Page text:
Two controversial utility-scale solar power plants slated for hundreds of acres of agricultural land north of Livermore are reviving calls for Alameda County to craft a uniform solar policy to establish clear guidelines for solar development projects throughout the county.

On Monday, the Livermore City Council directed its planning staff to write a letter urging Alameda County officials to quickly develop a comprehensive solar development plan to provide policy direction to help establish criteria for approving the land-intensive projects.

This follows a July 28 vote by the Alameda County Agricultural Advisory Committee to recommend suspending county approval of the projects until a countywide solar policy is adopted.

Council members shared divergent views about relative merits of the specific projects, but four out of five agreed a county-wide solar policy would help facilitate a better planning process.

Councilman Bob Coomber said he was firmly against the projects due to their scale and likely impact on wildlife, such as raptors that hunt rodents on the project sites.

“I consider myself an environmentalist,” Coomber said. “I see certain cycles of life and things going out there that will stop if these things are built.”

Councilman Robert Carling indicated that climate change is an existential threat and noted he is supportive of the proposed projects, which could produce enough clean electricity to power tens of thousands of homes and reduce C02 emissions from traditional sources of energy production. He said the Aramis project took a thoughtful approach to lessening its impact with planted buffers to camouflage the facility, and its plan to continue agricultural use of the project site.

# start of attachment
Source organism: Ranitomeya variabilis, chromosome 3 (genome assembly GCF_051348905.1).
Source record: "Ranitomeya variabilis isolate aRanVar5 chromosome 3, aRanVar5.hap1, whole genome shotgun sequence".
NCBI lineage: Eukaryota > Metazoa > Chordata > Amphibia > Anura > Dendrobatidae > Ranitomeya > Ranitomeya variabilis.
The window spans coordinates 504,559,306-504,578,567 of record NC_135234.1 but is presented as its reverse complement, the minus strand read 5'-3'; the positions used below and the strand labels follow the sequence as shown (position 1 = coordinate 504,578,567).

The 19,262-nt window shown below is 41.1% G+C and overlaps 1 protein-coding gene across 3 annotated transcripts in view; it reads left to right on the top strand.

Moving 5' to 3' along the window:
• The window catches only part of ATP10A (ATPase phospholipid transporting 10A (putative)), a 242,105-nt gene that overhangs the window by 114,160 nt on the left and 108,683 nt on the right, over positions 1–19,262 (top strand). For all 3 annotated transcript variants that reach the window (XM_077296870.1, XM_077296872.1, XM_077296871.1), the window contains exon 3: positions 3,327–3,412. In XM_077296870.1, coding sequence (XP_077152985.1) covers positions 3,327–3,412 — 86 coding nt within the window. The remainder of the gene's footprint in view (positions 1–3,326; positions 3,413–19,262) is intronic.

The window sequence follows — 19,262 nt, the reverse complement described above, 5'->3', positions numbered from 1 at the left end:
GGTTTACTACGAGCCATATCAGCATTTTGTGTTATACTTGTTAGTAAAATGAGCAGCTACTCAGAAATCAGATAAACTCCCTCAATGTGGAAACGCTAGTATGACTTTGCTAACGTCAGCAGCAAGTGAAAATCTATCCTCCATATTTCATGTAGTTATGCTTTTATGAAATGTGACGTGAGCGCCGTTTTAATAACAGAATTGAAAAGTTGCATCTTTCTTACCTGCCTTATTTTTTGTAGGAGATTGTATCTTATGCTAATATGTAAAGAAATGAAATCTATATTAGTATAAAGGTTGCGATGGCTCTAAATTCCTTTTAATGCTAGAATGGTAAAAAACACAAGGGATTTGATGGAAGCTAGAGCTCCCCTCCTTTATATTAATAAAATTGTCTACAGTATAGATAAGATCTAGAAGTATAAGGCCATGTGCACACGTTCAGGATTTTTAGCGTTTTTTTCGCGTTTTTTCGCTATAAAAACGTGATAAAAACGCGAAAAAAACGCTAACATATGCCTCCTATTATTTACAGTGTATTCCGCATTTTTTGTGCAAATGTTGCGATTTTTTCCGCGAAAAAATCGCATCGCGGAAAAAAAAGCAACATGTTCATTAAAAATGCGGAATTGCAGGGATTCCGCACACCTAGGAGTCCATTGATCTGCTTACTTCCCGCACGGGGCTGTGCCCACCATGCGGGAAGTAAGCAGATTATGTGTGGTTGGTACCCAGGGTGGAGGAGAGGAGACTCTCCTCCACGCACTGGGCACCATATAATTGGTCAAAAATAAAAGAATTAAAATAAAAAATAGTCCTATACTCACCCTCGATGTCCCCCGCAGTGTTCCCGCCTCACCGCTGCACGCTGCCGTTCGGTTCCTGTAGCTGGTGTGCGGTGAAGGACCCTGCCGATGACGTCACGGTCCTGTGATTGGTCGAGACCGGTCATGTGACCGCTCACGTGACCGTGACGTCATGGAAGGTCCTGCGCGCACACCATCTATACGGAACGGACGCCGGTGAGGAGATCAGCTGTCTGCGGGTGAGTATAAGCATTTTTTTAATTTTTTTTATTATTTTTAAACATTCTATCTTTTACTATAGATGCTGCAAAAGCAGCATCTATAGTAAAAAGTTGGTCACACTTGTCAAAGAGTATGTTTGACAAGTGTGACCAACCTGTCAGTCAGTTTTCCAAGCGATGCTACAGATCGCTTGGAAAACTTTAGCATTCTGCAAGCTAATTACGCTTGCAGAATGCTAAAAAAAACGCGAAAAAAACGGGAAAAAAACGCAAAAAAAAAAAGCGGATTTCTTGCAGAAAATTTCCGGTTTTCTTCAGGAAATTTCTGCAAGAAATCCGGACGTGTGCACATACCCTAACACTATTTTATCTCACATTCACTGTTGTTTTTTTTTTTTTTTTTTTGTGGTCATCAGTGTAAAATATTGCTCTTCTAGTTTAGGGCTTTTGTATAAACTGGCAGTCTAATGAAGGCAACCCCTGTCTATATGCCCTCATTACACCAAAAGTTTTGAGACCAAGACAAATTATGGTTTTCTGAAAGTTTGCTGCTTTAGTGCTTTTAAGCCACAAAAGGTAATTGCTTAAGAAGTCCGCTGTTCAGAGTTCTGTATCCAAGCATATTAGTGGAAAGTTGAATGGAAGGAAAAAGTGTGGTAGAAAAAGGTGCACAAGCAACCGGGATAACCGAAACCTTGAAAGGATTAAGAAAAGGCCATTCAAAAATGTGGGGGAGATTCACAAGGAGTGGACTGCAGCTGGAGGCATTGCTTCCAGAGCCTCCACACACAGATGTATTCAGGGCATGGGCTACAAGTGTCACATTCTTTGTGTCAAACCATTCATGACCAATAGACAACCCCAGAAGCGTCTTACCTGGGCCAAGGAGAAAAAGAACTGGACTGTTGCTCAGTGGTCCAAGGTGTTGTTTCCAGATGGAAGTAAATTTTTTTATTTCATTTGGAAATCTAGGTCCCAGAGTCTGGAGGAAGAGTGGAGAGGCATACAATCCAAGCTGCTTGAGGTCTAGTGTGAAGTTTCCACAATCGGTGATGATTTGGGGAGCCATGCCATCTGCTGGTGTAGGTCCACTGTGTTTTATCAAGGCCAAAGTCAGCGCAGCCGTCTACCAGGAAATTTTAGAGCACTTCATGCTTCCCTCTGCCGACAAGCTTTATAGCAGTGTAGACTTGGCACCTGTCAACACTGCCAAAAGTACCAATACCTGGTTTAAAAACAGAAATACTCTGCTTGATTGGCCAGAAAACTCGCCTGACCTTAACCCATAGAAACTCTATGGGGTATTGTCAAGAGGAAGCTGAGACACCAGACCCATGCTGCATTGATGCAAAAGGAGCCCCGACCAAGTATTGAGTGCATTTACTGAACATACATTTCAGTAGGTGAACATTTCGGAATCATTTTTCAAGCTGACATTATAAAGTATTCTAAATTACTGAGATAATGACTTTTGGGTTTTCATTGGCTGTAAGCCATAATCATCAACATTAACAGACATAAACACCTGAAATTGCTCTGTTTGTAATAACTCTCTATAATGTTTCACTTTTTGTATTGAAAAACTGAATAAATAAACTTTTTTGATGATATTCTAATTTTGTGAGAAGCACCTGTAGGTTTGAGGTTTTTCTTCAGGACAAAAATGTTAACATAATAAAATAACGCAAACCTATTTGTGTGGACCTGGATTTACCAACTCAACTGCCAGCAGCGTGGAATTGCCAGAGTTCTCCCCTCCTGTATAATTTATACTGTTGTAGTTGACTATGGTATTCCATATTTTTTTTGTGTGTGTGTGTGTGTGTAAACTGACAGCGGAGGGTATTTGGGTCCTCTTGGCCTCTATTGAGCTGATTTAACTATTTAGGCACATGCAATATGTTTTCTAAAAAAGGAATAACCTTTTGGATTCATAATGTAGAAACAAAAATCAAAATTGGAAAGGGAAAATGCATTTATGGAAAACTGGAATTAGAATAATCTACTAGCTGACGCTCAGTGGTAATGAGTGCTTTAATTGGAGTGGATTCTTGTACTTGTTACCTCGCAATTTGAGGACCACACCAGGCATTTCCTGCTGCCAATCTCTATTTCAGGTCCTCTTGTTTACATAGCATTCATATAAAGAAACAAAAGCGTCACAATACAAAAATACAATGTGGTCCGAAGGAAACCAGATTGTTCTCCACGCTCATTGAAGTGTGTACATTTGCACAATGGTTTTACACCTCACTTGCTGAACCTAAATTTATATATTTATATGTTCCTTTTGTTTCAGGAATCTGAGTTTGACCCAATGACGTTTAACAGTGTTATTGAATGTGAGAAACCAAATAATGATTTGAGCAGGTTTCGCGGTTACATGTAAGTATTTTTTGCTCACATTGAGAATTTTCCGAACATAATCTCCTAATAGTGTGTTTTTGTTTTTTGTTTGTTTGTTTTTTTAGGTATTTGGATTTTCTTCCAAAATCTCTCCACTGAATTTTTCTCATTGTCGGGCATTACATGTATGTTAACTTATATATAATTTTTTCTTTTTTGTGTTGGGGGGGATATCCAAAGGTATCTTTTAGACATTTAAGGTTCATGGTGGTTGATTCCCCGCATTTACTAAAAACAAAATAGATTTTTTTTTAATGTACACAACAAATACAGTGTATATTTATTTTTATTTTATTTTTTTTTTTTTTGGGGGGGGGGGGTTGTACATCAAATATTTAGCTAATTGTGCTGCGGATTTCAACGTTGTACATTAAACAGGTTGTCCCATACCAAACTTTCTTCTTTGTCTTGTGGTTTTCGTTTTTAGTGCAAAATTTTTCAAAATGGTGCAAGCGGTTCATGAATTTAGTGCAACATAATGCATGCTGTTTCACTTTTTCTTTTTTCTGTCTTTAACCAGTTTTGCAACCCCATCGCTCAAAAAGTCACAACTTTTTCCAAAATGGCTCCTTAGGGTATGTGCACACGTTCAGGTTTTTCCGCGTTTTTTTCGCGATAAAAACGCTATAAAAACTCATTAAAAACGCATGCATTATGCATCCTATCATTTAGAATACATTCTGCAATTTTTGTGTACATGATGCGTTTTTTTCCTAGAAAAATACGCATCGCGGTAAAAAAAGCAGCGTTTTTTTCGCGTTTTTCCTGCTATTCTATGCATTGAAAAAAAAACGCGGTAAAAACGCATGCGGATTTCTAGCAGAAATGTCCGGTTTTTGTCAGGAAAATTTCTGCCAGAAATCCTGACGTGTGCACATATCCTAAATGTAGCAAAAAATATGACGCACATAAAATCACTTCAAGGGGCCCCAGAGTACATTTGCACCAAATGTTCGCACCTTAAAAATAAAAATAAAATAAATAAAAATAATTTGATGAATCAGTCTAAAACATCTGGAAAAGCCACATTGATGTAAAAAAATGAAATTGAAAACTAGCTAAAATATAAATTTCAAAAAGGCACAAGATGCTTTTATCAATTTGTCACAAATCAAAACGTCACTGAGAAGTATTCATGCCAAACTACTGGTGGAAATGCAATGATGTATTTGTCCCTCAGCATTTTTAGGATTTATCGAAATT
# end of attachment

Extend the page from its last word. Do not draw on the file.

“I also think there are some economies of scale putting a plant such as this out in north Livermore versus trying to put solar on every building or over every parking lot in Livermore,” he said. “You just can’t get enough that would compare with what they could do with this 100-megawatt project.”

Councilmember Trish Munro stated that she was generally supportive of the projects and the concept of harmonizing agricultural uses with solar electricity production, but agreed a solar policy ought to be in place before projects are built.

Mayor John Marchand did not weigh in on the merits of the proposed projects, but read an excerpt from a letter from Laura Mercier, executive director of the Tri-Valley Conservancy that said, “We are concerned that the county should not be accepting any project proposals for solar without a solar policy.”

Woerner, who as a PG&E executive worked to connect renewable energy to the grid, said different takes by individual council members on important and sometimes conflicting issues demonstrated a need for a more robust planning process at the county level. He also noted he has concerns that much of the decision-making power for the two projects has been delegated to a three-member board appointed by the Alameda County Board of Supervisors.

“Think about this,” Woerner said. “They can make a decision. How do we know it’s the right decision? What’s the criteria — what they feel like, what these three people feel like — is that the criteria and whatever they feel like is the right decision?”

The projects — Aramis Solar Energy Generation and Storage Project by Intersect Power of San Francisco and Livermore Community Solar Farm by SunWalker Energy of Oakland — are planned for North Livermore Avenue near Cayetano Creek and PG&E’s Cayetano Substation a few miles north of town.